Landord is selling - what are your rights?

Landord is selling - what are your rights?

Private Property South Africa
Adrian Goslett

A situation may arise where a tenant finds him/herself in a situation where the landlord would like to put their property on the market. So just what happens to tenants if this happens, and are they within their rights to breach the lease agreement in this circumstance?, asks Adrian Goslett, CEO of RE/MAX of Southern Africa.

South African law states that a landlord is not prohibited from selling the property to a third party, while the property is housing a tenant and a lease agreement is in place. However, in terms of the legal principle huur gaan voort koop, the lease precedes the sale and therefore the tenant is entitled to retain occupation of the property for the remainder of the lease period. “While a tenant is able to stay in the property for the duration of the lease, some may feel a lot of uncertainty around dealing with a different landlord or the renewal terms of the lease with the new owner. There is also the matter of what the new owner intends to do with the property, as they may not want to continue renting the property out and could want to move into the property themselves,” says Goslett.

He adds that some times in these situations tenants might want to find other accommodation. However, a tenant’s right to cancel their lease will largely be determined by the lease agreement that they signed and the law. “For this reason,” says Goslett, “reading the lease agreement is the first step when it comes to knowing where you stand with regard to your rights and obligations should the property be sold. In some cases landlords and tenants may have agreed to a lease with a sales provision in order to give both parties flexibility should the situation arise. The lease may stipulate that the tenant has the option to cancel their current lease and find another place to stay if the property is placed on the market. If these are the terms and there is mutual consent, the tenant is absolved from any penalties that may arise due to breaking the agreement.”

According to Goslett, all the terms and conditions in the lease before the sale of the property will be carried over to the new owner of the property. What this means is that if nothing is specifically stated in the lease regarding the sale of the property, it will be a lot more difficult for the tenant to break the agreement without suffering the consequences of a penalty. The lease will simply remain in effect under the new landlord and the tenant will be obligated by law to respect the stipulated terms, as will the new landlord. “In certain cases the purchaser will buy a property with an existing tenant with the intention of retaining that tenant. If this is the case they will more than likely not want to release the tenant from their contractual obligations,” says Goslett.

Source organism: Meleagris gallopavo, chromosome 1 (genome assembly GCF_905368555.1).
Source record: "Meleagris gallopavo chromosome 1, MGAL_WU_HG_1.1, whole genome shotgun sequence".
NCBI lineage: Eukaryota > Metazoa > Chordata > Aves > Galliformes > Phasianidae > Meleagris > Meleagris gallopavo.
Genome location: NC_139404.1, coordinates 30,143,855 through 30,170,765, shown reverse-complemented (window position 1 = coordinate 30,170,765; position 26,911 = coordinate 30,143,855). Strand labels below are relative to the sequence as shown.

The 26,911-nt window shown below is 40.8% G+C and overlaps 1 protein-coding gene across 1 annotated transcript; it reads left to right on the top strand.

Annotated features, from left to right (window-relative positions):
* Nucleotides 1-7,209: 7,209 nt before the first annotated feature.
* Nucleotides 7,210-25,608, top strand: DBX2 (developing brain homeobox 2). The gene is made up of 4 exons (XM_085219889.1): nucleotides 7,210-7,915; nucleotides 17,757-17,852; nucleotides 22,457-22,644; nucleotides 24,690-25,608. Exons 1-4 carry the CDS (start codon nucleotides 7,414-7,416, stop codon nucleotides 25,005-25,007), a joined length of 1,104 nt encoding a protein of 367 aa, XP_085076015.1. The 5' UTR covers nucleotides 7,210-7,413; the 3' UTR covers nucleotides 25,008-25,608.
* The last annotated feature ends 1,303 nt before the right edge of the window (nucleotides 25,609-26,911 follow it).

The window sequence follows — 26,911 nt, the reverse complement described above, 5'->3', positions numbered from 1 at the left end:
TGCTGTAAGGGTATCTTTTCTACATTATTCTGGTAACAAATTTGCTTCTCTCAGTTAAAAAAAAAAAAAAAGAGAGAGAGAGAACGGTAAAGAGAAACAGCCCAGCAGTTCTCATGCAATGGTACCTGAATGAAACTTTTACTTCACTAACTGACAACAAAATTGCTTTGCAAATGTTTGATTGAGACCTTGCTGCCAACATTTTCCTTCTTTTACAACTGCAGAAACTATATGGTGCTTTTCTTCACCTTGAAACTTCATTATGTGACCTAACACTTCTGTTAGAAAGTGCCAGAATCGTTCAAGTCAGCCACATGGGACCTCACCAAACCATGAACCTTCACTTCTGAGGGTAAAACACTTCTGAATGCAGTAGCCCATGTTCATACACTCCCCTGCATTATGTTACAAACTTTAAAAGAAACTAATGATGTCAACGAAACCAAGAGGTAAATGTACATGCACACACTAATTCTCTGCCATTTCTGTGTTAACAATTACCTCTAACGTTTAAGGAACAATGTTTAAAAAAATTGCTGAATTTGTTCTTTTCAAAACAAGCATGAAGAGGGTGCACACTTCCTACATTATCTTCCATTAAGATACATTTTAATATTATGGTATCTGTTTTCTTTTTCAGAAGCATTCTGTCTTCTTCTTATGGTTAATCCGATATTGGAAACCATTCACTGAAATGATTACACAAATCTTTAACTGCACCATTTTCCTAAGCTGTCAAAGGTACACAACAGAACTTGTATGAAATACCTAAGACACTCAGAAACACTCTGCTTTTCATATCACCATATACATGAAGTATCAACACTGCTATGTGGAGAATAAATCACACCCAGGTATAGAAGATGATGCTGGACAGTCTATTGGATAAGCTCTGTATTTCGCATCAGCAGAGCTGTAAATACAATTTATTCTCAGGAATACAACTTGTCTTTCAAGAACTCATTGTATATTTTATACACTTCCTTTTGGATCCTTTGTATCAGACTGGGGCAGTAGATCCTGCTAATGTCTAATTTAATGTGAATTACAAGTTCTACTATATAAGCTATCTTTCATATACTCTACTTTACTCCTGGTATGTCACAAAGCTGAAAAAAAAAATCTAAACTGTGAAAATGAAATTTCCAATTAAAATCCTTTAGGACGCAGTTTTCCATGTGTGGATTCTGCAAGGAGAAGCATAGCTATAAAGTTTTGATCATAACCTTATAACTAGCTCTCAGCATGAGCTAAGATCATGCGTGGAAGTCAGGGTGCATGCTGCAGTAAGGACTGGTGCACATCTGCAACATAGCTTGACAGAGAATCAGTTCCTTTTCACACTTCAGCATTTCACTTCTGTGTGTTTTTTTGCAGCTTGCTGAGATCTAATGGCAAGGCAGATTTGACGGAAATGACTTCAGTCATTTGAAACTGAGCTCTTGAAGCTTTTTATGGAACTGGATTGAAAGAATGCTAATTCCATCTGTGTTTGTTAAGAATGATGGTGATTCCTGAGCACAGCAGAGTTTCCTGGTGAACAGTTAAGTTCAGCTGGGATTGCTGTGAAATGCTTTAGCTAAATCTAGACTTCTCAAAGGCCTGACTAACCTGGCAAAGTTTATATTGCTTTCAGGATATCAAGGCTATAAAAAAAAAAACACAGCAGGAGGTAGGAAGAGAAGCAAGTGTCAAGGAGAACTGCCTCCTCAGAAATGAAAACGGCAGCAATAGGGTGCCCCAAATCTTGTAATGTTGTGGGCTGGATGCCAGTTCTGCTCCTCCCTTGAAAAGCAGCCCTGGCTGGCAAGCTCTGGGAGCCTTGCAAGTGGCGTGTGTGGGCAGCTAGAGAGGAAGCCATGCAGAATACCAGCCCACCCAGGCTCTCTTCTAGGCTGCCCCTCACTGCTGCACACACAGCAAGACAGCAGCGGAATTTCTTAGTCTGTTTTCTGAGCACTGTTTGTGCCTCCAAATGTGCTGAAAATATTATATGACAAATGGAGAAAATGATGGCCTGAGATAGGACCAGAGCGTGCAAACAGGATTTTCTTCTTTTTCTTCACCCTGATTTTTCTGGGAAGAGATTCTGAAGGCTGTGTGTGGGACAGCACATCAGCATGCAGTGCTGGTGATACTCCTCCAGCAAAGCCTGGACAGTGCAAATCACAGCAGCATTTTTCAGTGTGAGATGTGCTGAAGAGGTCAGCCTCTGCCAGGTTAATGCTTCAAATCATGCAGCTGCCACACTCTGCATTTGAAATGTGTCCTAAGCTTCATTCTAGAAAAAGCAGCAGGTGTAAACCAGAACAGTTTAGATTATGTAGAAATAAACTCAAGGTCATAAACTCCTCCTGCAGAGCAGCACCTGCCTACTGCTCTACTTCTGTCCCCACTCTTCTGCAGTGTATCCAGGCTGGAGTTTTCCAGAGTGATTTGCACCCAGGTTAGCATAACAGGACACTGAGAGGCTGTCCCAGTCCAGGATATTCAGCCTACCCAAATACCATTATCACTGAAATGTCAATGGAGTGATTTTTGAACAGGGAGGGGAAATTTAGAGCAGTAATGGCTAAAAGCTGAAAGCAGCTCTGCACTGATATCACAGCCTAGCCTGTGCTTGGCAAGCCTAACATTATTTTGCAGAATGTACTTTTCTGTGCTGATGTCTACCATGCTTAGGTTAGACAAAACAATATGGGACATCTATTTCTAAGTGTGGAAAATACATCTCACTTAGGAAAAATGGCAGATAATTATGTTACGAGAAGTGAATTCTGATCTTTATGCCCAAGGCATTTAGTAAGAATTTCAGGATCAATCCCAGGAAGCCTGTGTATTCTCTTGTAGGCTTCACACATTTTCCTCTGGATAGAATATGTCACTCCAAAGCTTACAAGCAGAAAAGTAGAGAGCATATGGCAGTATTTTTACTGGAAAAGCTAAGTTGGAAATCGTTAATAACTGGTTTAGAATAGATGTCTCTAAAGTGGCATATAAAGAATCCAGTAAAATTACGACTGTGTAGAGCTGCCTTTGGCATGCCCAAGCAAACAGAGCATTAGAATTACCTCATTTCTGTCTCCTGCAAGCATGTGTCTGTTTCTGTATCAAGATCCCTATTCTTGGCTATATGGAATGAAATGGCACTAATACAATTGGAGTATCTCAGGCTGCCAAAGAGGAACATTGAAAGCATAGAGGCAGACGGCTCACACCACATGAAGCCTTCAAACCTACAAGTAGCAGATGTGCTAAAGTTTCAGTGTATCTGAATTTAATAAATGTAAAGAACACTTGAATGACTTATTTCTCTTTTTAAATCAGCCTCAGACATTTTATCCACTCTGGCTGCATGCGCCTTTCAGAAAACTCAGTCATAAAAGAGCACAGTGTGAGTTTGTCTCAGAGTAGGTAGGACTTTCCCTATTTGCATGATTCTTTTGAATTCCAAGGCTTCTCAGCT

He points out that the Consumer Protection Act (CPA) does allow for the early termination of a fixed term contract within the fixed term on the condition that the new owner is a supplier who lets property in the ordinary course of his business. This is regulated by section 14 of the Act. “In this case a tenant can give a 20 business day notice period during the term of the lease. However, they would then be liable for the notice month and possibly a reasonable penalty fee. It should be noted that the CPA will not be applicable if the parties to a lease agreement are both juristic persons,” says Goslett.

Before making any decisions regarding terminating a lease prematurely, tenants should first speak to the landlord. “Discussing the matter with the landlord could help to alleviate concerns regarding the sale of the property,” says Goslett. “Tenants should also bear in mind that the conclusion of the sale might only be after the end of the lease term, or the new landlord may be better than the current one,” he concludes.


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